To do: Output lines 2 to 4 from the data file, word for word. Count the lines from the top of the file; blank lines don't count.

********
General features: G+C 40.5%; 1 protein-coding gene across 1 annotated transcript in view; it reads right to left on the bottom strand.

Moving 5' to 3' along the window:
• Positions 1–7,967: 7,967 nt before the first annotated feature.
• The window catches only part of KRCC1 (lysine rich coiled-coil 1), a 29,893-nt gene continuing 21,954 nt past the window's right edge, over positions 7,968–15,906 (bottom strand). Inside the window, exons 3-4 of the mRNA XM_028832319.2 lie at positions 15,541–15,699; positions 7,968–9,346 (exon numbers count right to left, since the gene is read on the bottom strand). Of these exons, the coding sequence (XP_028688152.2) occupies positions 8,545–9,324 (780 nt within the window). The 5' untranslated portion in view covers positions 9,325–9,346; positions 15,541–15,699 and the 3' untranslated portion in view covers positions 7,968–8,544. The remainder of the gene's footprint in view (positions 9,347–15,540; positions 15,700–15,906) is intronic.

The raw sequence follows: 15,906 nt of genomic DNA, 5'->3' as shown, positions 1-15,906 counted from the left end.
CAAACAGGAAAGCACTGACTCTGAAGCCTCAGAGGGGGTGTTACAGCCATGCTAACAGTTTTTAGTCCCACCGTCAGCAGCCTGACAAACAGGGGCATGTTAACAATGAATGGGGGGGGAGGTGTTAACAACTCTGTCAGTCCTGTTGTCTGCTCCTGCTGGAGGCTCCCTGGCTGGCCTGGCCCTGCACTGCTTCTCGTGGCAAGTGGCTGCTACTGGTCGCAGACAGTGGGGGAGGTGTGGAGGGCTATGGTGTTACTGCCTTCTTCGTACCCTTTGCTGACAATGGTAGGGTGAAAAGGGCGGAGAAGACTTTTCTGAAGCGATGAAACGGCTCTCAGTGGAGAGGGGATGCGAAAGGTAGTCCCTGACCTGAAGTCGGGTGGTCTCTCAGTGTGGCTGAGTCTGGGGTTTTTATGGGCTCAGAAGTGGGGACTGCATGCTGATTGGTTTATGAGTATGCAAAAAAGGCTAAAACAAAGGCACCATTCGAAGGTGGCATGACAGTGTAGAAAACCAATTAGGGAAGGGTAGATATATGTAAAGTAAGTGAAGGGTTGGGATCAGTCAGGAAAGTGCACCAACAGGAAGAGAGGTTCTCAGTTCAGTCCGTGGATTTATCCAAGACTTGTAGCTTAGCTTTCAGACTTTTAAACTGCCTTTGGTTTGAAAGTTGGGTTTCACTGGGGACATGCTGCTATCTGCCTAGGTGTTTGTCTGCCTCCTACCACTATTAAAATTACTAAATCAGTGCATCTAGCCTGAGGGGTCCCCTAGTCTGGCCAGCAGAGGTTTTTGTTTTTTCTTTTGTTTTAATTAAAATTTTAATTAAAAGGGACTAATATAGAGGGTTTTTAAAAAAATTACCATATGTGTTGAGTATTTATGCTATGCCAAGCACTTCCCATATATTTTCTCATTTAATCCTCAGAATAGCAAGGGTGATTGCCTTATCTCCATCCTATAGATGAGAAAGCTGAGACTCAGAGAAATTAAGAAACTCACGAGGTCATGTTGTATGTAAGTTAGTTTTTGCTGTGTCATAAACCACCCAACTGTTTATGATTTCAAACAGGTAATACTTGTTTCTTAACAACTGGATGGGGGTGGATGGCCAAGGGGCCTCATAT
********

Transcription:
Moving 5' to 3' along the window:
• Positions 1–7,967: 7,967 nt before the first annotated feature.
• The window catches only part of KRCC1 (lysine rich coiled-coil 1), a 29,893-nt gene continuing 21,954 nt past the window's right edge, over positions 7,968–15,906 (bottom strand). Inside the window, exons 3-4 of the mRNA XM_028832319.2 lie at positions 15,541–15,699; positions 7,968–9,346 (exon numbers count right to left, since the gene is read on the bottom strand). Of these exons, the coding sequence (XP_028688152.2) occupies positions 8,545–9,324 (780 nt within the window). The 5' untranslated portion in view covers positions 9,325–9,346; positions 15,541–15,699 and the 3' untranslated portion in view covers positions 7,968–8,544. The remainder of the gene's footprint in view (positions 9,347–15,540; positions 15,700–15,906) is intronic.